Conservation status of Brachycephalus toadlets (Anura Brachycephalidae) from the Brazilian Atlantic rainforest.

Marcos R. Bornschein*, Marcio R. Pie, Larissa Teixeira

*Corresponding author for this work

Research output: Contribution to journalArticle (journal)peer-review

12 Citations (Scopus)
24 Downloads (Pure)


The number of described anurans has increased continuously, with many newly described species determined to be at risk. Most of these new species inhabit hotspots and are under threat of habitat loss, such as Brachycephalus, a genus of small toadlets that inhabits the litter of the Brazilian Atlantic Rainforest. Of 36 known species, 22 were described in the last decade, but only 11 have been assessed according to the IUCN Red List categories, with just one currently listed as Critically Endangered. All available data on occurrence, distribution, density, and threats to Brachycephalus were reviewed. The species extent of occurrence was estimated using the Minimum Convex Polygon method for species with three or more records and by delimiting continuous areas within the altitudinal range of species with up to two records. These data were integrated to assess the conservation status according to the IUCN criteria. Six species have been evaluated as Critically Endangered, five as Endangered, 10 as Vulnerable, five as Least Concern, and 10 as Data Deficient. Deforestation was the most common threat to imperiled Brachycephalus species. The official recognition of these categories might be more readily adopted if the microendemic nature of their geographical distribution is taken into account.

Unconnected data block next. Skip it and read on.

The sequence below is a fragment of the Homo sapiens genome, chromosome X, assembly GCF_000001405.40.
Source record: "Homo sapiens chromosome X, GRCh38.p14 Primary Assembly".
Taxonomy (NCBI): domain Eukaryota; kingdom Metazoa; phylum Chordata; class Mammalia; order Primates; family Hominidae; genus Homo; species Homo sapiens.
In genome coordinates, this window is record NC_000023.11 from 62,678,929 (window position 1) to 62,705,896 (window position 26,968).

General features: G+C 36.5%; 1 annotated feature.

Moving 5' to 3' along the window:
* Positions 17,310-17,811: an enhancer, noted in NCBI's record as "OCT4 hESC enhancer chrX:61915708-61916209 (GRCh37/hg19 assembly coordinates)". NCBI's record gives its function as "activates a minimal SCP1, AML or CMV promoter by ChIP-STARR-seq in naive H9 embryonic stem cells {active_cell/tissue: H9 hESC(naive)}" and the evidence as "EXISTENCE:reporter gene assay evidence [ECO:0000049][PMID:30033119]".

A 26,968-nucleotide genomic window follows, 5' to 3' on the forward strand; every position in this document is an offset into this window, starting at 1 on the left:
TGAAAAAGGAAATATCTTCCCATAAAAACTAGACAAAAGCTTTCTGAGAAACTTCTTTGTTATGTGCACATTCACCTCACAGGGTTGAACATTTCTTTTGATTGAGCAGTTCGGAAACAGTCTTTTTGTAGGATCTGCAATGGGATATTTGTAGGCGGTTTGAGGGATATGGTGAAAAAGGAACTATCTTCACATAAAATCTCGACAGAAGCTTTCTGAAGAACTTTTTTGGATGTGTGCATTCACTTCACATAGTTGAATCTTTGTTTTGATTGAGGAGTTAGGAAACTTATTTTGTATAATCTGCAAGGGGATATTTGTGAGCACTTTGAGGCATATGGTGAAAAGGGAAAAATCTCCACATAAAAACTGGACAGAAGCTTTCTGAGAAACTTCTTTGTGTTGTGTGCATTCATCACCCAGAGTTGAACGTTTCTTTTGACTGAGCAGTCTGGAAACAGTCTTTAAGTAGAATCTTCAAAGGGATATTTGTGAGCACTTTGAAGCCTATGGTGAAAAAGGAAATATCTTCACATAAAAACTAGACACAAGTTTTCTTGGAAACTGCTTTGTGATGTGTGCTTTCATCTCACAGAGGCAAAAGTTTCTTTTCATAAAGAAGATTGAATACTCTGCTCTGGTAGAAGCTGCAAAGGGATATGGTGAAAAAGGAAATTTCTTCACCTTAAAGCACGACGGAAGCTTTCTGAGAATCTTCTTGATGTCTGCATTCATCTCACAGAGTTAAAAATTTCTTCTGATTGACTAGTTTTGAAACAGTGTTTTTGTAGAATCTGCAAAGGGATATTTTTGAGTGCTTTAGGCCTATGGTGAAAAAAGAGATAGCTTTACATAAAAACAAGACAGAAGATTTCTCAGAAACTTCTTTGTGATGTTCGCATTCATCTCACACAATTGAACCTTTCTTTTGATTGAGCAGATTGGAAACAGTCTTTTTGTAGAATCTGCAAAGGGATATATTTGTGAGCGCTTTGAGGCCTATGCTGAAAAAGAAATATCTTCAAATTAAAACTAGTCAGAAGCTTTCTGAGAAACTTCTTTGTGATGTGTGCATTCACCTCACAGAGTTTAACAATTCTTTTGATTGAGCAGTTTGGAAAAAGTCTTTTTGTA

Original languageEnglish
Article number150
Issue number9
Early online date27 Aug 2019
Publication statusPublished - 27 Aug 2019


  • Conservation
  • Critically endangered
  • Data deficient
  • Deforestation
  • Fire
  • Invasion of exotic plants
  • Protected areas
  • Public policy
  • Timber harvest


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